Lao Shoppers Hard Hit by Doubled Prices of Essential Foods

lao-market3-050718.jpg Lao woman rides with her son after shopping at a morning market in Vientiane in a file photo.

Prices for essential foods have recently surged in village markets in Laos despite growing levels of unemployment due to business closings to prevent the spread of coronavirus, sources in the one-party communist state say.

For vegetables used in everyday meals, such as green onions, cilantro, chili peppers, and eggplant, prices have almost doubled, a villager living close to a market in the Lao capital Vientiane said, speaking to RFA’s Lao Service.

“Everything is going up,” the woman said, speaking on condition of anonymity.

“Before the prices started to climb, a small bunch of cilantro would cost only about 2,000 kip [U.S. $0.22], but these have now gone up to as much as 3,000 kip, and this is for a quantity large enough for only one meal,” she said.

“We would like the government to investigate the rise in these prices, since many people have no jobs now and have no money like they had before the outbreak of COVID-19,” she said.

Annual per capita GDP in Laos is about $2,500, similar to Vietnam and about one-third that of Thailand.

In the northern province of Luang Prabang, the price of vegetables at the Phou Sy market has climbed two to three times higher in the last week alone, and shoppers must now buy their vegetables in bundles rather than kilos, another villager said.

“It’s the rainy season now, and the price of green onions and cilantro has climbed from a cheap price of about 1,000 kip per bunch to about two to three thousand kip per bunch,” the villager said, adding that prices had shot up only in the last two to three weeks.

In Xieng Khouang province in the country’s northeast, the price of string beans has now doubled, with a kilo that formerly cost 6,000 kip now costing 12,000 kip, another source said. And a vegetable popularly eaten with beef salad has now climbed in price from 8,000 to 15,000 kip per kilo.

“Another vegetable that people like to add to their soup is more expensive than before, and is not available in the markets,” the source said.

“This is now the rainy season, and people are farming,” he said, adding, “They have no time to look for vegetables in the forest, and this is why they are in short supply in the markets.”

Prices difficult to control

Reached for comment, an official at the Lao Ministry of Agriculture said it is difficult to control the cost of vegetables and other essential goods in the markets, as prices will rise and fall according to the law of supply and demand.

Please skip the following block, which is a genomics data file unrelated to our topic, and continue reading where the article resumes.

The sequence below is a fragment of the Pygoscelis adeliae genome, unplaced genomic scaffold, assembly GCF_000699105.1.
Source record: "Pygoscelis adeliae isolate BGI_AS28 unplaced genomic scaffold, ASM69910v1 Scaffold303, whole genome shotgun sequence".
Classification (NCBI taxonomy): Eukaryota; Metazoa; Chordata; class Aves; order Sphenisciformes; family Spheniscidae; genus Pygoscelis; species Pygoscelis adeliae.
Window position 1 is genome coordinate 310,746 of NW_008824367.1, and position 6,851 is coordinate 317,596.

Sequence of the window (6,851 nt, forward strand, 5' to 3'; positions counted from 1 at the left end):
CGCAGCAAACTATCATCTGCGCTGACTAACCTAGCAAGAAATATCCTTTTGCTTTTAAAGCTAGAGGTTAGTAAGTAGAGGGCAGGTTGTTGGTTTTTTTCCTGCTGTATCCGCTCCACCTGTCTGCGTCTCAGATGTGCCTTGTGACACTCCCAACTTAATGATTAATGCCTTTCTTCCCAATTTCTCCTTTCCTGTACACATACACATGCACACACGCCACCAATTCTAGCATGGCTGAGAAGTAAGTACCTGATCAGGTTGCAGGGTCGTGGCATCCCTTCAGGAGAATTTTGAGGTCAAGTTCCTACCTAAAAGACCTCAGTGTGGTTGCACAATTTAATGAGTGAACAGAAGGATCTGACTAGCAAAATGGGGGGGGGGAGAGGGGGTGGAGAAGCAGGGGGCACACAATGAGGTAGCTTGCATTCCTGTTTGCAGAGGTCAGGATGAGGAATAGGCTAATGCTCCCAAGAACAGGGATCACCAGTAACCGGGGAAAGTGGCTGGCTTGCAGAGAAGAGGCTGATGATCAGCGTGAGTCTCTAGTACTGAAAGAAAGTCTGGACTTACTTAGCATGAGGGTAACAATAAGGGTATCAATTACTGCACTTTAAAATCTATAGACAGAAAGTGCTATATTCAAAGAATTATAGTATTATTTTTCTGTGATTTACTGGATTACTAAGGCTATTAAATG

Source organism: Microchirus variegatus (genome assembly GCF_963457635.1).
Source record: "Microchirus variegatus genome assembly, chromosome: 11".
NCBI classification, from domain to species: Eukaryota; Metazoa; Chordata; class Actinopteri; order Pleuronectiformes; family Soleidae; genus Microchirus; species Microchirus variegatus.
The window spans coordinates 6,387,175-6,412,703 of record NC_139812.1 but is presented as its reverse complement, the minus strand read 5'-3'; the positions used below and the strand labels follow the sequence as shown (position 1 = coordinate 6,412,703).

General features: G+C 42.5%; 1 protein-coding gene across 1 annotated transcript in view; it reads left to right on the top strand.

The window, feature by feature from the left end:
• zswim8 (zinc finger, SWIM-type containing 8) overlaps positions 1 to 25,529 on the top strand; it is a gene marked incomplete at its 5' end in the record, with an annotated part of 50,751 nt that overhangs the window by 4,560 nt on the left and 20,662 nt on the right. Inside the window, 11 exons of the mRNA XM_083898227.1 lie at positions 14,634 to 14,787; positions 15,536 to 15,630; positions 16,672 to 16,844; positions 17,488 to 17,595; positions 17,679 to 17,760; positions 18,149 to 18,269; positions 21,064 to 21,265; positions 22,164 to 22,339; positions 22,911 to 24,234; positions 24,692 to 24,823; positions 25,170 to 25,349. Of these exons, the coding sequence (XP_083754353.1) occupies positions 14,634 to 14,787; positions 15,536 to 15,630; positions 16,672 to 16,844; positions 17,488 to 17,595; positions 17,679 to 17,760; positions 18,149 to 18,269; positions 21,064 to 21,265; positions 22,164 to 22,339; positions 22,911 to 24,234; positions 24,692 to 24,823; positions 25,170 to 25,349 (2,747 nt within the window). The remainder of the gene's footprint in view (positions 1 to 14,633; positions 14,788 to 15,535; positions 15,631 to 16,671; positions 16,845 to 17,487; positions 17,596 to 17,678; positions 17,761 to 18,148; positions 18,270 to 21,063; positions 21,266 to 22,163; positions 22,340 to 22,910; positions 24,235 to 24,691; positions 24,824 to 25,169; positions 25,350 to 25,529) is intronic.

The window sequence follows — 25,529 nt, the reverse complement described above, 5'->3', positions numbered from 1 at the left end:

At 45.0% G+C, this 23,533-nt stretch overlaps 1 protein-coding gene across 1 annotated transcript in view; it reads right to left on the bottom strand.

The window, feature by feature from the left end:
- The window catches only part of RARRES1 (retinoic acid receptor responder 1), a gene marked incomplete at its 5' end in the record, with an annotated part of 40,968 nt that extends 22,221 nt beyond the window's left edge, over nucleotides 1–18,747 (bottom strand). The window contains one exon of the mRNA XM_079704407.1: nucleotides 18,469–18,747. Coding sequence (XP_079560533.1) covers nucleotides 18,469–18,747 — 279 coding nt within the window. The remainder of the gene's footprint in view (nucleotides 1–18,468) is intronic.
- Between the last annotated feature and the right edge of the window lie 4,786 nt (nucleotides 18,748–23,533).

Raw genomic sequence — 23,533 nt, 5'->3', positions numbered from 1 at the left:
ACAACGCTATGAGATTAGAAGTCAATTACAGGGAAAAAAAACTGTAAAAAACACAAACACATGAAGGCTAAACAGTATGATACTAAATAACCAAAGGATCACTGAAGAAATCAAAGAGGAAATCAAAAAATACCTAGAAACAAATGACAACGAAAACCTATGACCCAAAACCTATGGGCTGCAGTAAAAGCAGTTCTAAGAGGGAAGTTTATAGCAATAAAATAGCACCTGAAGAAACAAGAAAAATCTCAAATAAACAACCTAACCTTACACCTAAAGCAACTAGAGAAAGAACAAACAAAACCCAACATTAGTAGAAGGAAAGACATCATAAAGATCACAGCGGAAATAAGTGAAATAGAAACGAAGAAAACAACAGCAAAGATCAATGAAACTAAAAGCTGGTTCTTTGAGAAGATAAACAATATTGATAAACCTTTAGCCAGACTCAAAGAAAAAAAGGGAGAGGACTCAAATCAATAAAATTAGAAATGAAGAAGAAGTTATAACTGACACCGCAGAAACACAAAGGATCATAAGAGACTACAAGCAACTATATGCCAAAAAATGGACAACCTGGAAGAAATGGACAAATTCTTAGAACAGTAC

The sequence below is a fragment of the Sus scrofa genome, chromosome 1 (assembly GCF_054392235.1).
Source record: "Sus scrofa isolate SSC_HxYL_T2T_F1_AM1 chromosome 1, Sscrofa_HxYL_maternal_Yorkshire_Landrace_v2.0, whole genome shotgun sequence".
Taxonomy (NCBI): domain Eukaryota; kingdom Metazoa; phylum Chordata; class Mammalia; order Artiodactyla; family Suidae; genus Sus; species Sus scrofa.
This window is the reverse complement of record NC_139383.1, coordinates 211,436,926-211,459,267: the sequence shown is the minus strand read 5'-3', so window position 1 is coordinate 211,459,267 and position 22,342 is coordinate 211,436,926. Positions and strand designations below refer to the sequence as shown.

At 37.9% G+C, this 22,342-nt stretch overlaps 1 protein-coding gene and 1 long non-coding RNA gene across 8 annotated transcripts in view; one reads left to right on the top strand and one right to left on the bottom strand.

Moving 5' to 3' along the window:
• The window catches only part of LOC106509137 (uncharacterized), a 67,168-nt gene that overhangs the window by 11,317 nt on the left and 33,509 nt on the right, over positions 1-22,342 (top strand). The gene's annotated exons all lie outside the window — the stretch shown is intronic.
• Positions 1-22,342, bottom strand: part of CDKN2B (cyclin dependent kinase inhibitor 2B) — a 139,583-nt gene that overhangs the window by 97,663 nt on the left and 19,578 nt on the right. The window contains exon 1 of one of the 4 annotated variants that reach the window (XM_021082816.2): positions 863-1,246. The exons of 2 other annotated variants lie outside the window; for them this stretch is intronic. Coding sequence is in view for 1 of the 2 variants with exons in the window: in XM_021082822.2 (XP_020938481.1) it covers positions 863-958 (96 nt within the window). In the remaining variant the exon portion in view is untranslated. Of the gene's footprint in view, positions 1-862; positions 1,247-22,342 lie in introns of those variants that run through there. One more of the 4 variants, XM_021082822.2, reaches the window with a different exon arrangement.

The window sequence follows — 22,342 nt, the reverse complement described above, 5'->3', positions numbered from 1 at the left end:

If supplies are greater but there is less demand, the prices will go down, he said. But if there is a greater demand for less supply, the prices will climb.

“The government can control the meat market, not allowing prices to climb to more than 45,000 kip per kilo [of pork], but it’s harder to control fluctuations in the price of vegetables,” he said.

“The only solution is to not allow food to be imported from neighboring countries.”

Sold in bunches

Meanwhile, a merchant at a market in Vientiane said that as a small vendor, she buys vegetables from middlemen whose prices for cilantro have doubled from around 30,000-35,000 kip to from 60,000 to 70,000 kip per basket.

A basket of green onions has now risen from around 25,000 to 55,000 kip, she added.

“Therefore, I have to reduce the quantities I sell by putting them in bunches just to make a profit,” she said.

A vegetable grower in Vientiane meanwhile blamed the recent surge in prices on the country’s rainy season, when vegetables are in short supply because they can’t be harvested quickly and often spoil in the fields.

“Vegetables like cold weather, mostly in the months of October and November,” she said, adding in comparison that during the rainy season, the price of fruit begins to fall.

“The price of vegetables will go down again in two to three months’ time when the weather gets warmer again, and growers can produce more. Consumers should understand this,” she said.

One Lao kip equals U.S. $0.00011

Reported by RFA’s Lao Service. Translated by Sidney Khotpanya. Written in English by Richard Finney.


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